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For All Sentient Beings: Meeting a Bhutanese Monk

DSC_3455Ten years ago I took a National Endowment for the Humanities course on Himalayan Cultures in Worcester, Massachusetts. My focus of study was on Buddhism, and I learned a great deal during the summer. However, I remember one of my professors saying that the new generation of Tibetan monks was more likely to be watching TV or playing video games than doing meditation. I’ve also heard similar anecdotal comments that meditation has become a lost practice among Buddhists in Asian countries. As a religion teacher wanting to properly represent these faiths, I’ve often wondered about the spirituality of contemporary Buddhist monks in Asia. And as a Christian who has re-discovered contemplation in my own tradition, I’m also quite curious about the spiritual practices of contemporary followers in Asia. Continue reading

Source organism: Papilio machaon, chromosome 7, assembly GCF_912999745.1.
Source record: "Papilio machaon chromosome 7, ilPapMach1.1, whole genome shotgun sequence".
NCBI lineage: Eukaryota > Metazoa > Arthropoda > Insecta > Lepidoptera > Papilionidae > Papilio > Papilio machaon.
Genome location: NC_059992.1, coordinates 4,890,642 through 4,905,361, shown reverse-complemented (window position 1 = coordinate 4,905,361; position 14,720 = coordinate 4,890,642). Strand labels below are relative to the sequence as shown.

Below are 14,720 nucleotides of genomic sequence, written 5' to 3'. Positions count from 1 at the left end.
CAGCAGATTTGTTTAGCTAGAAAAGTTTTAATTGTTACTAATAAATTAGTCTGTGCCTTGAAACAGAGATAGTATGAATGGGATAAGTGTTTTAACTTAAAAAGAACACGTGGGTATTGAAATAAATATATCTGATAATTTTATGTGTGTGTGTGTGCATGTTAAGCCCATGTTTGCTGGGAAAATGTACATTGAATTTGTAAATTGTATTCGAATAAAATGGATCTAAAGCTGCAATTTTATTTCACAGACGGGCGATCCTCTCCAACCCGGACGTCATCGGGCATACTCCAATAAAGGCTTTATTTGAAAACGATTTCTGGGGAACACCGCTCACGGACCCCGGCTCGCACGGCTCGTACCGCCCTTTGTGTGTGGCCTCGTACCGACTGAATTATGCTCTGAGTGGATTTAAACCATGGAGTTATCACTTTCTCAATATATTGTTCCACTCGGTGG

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Using Spiritual Practices to Teach for Happiness and Spiritual Growth in a World Religions Course: An Action Research Perspective

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The decisive question for man is: Is he related to something infinite or not? That is the telling question of his life.

- Carl Jung